The Top 3 Least Known Blackjack Rules and Tactics to Help You Win
Blackjack is one of the more easily learned table games on the casino floor.
Bored children are taught the basics of twenty-one to pass the time, and tourists in Las Vegas consider blackjack to be the de facto card game for beginners.
As long as you can count and apply a little common sense, battling the dealer in a spirited session of blackjack doesn’t take much heavy mental lifting. You stand on high hands, hit the low ones, and hope to see the dealer go over to bust — wash, rinse, and repeat until you build a stack of chips or go broke trying.
That’s the reality for millions of recreational blackjack players who test their luck at the tables year in and year out. But for a select few, blackjack is the most beautiful of all casino gambles, a rare breed in which thinking players can actually influence the outcome.
Unlike slot machines, roulette, and craps — all of which are games of chance that rely on random results — blackjack is beholden to both skill and strategy. When a player knows the probabilities underpinning blackjack math, information more commonly known as basic strategy, simply scanning their own total and the dealer’s exposed “up” card is enough to make the optimal decision at all times.
Because of the strategic elements afforded by blackjack, sharp players who pride themselves on sticking it to the house at every turn consider it their game of choice.
By applying the tenets of basic strategy while also utilizing sound game selection, a gambler who knows the score can easily enjoy house edge rates well under 0.50%.
But while most casino enthusiasts consider themselves fairly well-versed in blackjack gameplay, the game still keeps a few secrets known only to a small sliver of the player community.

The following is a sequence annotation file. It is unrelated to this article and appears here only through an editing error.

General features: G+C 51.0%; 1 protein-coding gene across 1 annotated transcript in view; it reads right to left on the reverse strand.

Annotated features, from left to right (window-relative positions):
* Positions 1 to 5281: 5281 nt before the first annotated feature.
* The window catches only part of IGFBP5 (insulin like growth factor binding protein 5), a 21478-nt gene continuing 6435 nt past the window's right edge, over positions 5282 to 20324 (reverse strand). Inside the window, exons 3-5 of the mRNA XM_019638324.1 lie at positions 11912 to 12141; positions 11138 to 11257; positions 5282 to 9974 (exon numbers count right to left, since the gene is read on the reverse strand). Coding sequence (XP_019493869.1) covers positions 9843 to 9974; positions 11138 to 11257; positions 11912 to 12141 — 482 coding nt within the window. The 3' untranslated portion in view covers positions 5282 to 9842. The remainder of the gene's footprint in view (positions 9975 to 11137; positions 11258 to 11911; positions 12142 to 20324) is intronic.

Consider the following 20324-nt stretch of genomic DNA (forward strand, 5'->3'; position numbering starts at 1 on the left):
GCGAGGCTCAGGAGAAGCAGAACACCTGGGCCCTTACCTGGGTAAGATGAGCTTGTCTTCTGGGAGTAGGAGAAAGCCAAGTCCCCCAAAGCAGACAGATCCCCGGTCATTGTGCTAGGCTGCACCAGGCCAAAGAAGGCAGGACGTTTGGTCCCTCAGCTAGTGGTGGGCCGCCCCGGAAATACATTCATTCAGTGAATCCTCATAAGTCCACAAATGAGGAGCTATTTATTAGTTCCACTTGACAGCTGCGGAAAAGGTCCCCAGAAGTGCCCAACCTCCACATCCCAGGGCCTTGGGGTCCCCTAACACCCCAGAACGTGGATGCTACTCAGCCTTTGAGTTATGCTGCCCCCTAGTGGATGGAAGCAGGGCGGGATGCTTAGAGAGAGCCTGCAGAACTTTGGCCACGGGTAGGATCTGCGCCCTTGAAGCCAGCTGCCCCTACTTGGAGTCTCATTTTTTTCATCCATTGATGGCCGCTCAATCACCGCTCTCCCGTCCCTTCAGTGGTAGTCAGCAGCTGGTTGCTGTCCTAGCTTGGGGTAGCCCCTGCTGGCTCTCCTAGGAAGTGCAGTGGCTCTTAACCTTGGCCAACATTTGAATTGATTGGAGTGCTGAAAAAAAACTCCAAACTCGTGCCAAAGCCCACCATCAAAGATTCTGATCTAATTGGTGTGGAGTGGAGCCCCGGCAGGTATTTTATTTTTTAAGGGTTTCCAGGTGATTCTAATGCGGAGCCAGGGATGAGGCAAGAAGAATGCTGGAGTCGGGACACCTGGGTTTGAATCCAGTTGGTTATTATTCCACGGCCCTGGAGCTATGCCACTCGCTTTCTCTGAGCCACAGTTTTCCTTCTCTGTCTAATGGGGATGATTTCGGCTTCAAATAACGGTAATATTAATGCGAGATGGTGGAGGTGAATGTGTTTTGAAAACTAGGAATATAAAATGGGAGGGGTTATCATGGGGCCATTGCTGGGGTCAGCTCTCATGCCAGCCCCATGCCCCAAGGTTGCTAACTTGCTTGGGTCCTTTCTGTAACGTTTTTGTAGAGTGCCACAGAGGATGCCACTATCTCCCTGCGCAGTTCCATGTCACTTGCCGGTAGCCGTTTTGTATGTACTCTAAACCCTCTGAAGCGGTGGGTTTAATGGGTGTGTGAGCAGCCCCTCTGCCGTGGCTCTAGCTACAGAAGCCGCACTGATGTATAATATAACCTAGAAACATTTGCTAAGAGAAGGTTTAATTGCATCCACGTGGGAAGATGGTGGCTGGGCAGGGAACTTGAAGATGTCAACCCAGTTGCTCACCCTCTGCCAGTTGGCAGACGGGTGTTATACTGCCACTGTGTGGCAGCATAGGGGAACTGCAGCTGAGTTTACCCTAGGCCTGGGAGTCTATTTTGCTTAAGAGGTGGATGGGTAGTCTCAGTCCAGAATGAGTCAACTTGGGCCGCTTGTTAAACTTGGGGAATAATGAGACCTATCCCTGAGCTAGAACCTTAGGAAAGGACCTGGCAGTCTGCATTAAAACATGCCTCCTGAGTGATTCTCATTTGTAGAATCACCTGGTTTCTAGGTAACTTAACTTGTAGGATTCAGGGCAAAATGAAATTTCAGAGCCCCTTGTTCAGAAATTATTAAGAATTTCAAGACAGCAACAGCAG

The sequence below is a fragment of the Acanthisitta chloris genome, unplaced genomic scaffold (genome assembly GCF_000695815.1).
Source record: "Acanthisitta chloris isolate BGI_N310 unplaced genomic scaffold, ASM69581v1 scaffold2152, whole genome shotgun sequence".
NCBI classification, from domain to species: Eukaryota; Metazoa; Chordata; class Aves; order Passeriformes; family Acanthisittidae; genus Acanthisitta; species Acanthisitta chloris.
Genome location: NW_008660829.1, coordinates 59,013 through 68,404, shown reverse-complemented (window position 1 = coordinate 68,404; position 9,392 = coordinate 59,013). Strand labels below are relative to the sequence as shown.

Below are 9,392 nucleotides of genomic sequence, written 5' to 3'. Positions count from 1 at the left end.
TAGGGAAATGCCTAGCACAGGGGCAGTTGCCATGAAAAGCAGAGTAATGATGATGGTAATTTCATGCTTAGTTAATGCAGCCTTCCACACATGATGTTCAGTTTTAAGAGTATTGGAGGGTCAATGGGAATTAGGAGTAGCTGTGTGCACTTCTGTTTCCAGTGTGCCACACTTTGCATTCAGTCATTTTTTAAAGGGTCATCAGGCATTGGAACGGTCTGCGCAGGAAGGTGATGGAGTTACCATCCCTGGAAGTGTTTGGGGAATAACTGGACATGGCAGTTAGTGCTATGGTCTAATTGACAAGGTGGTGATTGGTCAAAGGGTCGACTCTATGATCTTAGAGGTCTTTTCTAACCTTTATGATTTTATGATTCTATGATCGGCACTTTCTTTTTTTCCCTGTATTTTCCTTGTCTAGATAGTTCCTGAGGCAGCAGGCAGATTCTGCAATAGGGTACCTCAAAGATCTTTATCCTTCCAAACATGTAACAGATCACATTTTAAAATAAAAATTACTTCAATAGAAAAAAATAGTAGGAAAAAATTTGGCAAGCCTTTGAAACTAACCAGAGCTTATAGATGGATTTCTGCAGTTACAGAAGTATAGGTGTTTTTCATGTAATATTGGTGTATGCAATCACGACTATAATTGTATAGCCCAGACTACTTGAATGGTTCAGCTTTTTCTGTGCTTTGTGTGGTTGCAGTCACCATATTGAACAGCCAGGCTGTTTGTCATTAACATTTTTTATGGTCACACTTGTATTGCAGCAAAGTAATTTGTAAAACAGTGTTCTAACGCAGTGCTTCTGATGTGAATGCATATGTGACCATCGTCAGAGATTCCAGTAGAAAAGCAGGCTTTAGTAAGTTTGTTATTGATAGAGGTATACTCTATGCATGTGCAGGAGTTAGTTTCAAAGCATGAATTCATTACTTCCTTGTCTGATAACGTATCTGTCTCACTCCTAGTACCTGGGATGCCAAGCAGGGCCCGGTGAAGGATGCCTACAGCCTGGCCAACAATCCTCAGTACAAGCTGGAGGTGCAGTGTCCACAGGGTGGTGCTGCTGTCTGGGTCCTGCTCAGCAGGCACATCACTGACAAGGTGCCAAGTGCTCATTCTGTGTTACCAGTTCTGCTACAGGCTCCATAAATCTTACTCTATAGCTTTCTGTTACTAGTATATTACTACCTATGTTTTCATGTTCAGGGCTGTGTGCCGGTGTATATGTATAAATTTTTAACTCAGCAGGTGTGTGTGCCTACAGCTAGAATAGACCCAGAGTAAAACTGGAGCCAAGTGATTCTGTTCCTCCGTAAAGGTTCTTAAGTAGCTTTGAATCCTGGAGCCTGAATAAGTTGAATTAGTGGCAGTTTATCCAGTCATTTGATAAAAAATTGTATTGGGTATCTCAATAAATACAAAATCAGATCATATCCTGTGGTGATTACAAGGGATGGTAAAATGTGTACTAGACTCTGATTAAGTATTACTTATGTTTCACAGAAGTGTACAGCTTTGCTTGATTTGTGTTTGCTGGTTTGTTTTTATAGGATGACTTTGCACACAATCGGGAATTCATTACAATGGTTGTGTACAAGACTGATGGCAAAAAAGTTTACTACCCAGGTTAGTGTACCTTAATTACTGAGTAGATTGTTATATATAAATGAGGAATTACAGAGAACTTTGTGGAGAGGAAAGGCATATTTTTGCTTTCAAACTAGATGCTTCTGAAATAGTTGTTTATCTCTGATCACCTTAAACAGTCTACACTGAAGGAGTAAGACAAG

If you want in on this insider information, look no further than the list below for three blackjack rules and strategies that most players don’t know about.
1 – Surrendering Your Hand Makes Mathematical Sense in a Few Scenarios
In the American version of blackjack spread by most casinos in the country, the dealer will scan their “down” card to check for blackjack whenever their up card shows an ace or 10-value.
Provided the dealer doesn’t reveal a natural blackjack, they’ll then pause for a moment before continuing with the hand, allowing players the opportunity to surrender. Most players know about the surrender rule, but here’s a basic rundown if this is your first time hearing about the unusual play.
In certain instances, the player is simply dealt a bum rap based on their total and the dealer’s up card. Imagine having something like a hard 15 against the dealer’s 9, or a hard 16 against a 10, to get an idea of what I mean.
In these unfavorable spots, there’s always an optimal play according to basic strategy, but even when you make it, you’ll wind up losing much more often than not.
As an escape hatch of sorts, players facing poor situations like this can verbally inform the dealer that they’d like to surrender. When you surrender a hand, you give up right then and there, forfeiting any chance to win in exchange for half of your bet back.
Thus, a $10 bettor who wants to surrender immediately sends $5 into the casino’s coffers, but they get to keep $5 that they probably would’ve lost.
Many blackjack regulars scoff at the surrender play, believing it’s best to take your chances at the dealer going bust or drawing the perfect card rather than retreating from the arena altogether.
And in most cases, these critics are correct. In all but four starting scenarios, the surrender play produces a lower expected return for players.
But when those four specific cases do show up, surrendering is a strategy capable of saving sharp players precious points of equity.
Consider the hard 16* vs. dealer 10 example mentioned earlier in this entry.